Thank you all who replied to my posting on cab blinds. It seems that the Remis are more readily available than the Dometic as you suggest. Also after watching the video on how to install I notice that the Remis screen blind is indeed in two section that come together in the midddle with a flexible section on each to accomodate the rear view mirror bracket (clever).

Also interesting to hear different views on how effective the blinds are and how well they operate.

We do have the curtains in MH as you suggest.

Regards

Keen Canary

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I'd rather have the blinds than a curtain, they tend to be less intrusive in use. Mine have the cut-out for the mirror stalk.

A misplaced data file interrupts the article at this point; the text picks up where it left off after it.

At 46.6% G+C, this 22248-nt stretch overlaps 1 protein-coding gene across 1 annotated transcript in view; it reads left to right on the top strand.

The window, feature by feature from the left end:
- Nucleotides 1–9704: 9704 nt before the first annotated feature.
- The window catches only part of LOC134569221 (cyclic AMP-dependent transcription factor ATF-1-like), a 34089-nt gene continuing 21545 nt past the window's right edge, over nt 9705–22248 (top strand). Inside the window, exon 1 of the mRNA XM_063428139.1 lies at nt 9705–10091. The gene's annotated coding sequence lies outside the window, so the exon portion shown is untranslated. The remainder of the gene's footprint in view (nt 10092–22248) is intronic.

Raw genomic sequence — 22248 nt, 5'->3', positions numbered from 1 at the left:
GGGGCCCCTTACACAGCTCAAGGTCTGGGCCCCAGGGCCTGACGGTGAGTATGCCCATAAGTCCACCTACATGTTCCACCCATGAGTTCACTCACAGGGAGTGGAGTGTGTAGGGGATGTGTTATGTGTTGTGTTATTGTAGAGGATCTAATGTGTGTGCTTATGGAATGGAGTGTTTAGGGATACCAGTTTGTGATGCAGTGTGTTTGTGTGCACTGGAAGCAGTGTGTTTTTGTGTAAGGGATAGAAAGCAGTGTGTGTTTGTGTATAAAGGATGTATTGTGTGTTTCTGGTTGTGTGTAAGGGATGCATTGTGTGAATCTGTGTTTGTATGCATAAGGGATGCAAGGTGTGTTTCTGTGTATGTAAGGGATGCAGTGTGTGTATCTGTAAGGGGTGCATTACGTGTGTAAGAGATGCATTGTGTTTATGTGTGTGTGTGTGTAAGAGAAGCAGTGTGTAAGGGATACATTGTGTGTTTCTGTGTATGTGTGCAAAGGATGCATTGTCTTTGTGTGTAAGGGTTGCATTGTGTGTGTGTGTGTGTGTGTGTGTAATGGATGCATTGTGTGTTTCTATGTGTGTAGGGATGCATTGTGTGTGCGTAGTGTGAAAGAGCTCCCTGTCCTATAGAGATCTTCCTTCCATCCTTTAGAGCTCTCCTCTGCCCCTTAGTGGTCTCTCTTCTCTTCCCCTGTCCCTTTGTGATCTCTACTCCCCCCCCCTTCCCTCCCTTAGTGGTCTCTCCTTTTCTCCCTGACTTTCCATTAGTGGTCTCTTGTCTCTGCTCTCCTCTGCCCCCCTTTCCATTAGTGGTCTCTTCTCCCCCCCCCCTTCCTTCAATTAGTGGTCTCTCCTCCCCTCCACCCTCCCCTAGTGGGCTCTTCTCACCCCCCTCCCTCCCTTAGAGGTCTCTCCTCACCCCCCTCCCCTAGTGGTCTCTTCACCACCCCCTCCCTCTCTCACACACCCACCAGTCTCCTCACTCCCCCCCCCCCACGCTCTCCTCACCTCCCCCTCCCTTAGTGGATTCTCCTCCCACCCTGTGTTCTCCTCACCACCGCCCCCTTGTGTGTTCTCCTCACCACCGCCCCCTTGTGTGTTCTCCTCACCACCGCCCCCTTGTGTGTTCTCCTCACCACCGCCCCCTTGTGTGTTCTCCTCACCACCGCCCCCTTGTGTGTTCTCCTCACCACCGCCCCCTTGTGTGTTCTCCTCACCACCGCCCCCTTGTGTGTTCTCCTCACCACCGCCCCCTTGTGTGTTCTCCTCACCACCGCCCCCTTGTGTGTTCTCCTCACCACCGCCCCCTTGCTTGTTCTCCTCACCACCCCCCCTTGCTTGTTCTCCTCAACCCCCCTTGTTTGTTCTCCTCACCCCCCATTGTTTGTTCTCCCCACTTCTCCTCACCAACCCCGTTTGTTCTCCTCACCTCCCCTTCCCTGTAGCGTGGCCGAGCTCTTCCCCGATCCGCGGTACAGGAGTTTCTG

Bear in mind that I've expressed my preference above, but you should note the following:

 

- there is a small gap left at the bottom of the windscreen when closed - given the angles it would be very difficult for anyone to see through it, but it does let light in in the morning (should anyone be sleeping cab-end. (I think, at one time, an additional part was available to mount on the dash and blank the gap, but I think it's no longer available).

 

- Unless carefully mounted and stowed, the side window blinds might "zizz" or rattle slightly when travelling

 

- I've not experienced any issue with the magnetic closing of the front blinds, but leaning between two reversed cab-seats to pull together the two blinds (which are at extremes of the windscreen and inevitably want to retract back towards their stored position) is a bit of an acquired art especially if you aren't a "svelte" as you might be :$